Local superintendents speak out on Texas budget cuts

By: Dia Wall Email
By: Dia Wall Email

GRAYSON COUNTY, TX-Four billion dollars in cuts are coming to Texas public schools. Now, state legislators in Austin are battling on how those cuts will be distributed statewide.
"Districts across Texas didn't out themselves in this position. We were put in this position and we're dealing with it the best we know how," said Sherman Superintendent Al Hambrick. He said he and his staff are hard at work on next year's budget.

"Right now we're in the dark, and we're trying to plan a budget. So, we have three weeks to have our budget approved," he said.

"On top of that, when the legislators are down there and can't make their minds up as to what they're going to do to us, then it's even more of a guess and a frustration," said Bells Superintendent Joe Moore.

"We were very close to having it done and one of the senators decided to filibuster and I think that's why it's taking so long," said State Representative Larry Phillips, who also wanted residents to know that four billion dollars will be cut from public schools in Texas.
"This legislation doesn't change the budget amounts that are going to public education or in any other state spending. What this is going to be is how that's going to be appropriated," he said.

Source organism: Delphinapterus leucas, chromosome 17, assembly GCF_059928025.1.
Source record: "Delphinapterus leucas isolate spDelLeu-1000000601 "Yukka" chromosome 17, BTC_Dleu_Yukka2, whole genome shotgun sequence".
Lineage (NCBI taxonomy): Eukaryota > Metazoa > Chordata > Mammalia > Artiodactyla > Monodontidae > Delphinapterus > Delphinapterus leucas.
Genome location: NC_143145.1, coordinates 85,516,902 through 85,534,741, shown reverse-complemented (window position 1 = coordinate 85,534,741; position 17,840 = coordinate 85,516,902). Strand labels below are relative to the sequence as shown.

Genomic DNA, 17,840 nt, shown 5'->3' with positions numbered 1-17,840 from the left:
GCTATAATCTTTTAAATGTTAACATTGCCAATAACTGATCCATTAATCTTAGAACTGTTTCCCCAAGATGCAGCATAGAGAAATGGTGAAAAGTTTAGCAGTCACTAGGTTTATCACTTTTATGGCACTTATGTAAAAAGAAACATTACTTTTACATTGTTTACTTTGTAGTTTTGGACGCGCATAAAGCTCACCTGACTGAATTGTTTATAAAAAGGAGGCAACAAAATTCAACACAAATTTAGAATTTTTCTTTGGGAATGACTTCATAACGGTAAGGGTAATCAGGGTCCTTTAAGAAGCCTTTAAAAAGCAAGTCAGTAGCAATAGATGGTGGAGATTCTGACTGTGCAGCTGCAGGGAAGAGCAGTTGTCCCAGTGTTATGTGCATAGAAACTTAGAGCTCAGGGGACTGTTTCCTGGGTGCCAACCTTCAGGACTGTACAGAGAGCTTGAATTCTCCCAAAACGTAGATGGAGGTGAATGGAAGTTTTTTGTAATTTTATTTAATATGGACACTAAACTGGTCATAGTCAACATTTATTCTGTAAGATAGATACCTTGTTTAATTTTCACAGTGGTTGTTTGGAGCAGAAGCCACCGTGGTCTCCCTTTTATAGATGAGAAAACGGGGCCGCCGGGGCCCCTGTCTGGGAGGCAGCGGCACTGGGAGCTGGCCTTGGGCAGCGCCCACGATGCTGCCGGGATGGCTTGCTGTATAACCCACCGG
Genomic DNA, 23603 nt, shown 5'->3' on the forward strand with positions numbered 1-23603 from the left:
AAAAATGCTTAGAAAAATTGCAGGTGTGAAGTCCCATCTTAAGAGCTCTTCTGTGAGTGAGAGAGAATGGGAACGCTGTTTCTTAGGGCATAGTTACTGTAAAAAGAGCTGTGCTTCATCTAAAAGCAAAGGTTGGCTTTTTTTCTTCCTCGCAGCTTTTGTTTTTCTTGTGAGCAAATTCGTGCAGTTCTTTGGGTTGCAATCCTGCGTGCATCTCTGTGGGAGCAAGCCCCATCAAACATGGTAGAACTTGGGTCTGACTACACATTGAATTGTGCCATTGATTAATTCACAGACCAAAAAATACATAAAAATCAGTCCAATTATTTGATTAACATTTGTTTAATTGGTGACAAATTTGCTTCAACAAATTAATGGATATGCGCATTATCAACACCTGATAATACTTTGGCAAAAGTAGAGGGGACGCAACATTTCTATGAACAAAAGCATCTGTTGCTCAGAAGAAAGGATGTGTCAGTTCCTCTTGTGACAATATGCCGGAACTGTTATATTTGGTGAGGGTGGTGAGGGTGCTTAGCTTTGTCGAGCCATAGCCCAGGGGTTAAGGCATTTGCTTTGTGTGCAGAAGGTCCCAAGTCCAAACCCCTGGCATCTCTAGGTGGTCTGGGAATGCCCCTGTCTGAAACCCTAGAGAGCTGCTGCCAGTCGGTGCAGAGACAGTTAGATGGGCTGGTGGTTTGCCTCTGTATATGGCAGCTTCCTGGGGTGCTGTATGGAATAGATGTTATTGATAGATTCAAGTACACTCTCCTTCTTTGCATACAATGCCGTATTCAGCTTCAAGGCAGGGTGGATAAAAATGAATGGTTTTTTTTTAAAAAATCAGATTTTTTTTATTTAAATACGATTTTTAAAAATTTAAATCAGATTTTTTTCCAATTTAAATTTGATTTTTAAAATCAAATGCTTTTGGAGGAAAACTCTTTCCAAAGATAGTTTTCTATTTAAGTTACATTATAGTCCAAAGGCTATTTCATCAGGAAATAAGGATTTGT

Bells Superintendent Moore said his school district was slated to lose $350 thousand in the first year and $450 thousand in the second.

"You can't cut that amount of money out of a seven million dollar budget without affecting the quality of education that's offered to our kids," he said.

"In our area we are through the target revenue system are receiving a little less than five thousand dollars per student. There are districts that receive close to eight thousand per student, a large disparity," said Dr. Hambrick.

A disparity Moore does not agree with.

"There's nothing equitable about that. The poorer school districts are the ones that are being punished the most in the system that they're looking at," he said.

"Our goal is to try to make sure we put the statute that we get rid of reliance on the target revenue system that's what important I think to the school districts in Grayson and Fannin county that I represent," said Rep. Phillips.

The legislators have 30 days in the special session to get a budget passed, and Moore has a plea for lawmakers in Austin.

"My plea would be to use some of that rainy day fund. It's raining right now in education. It's becoming a flood."


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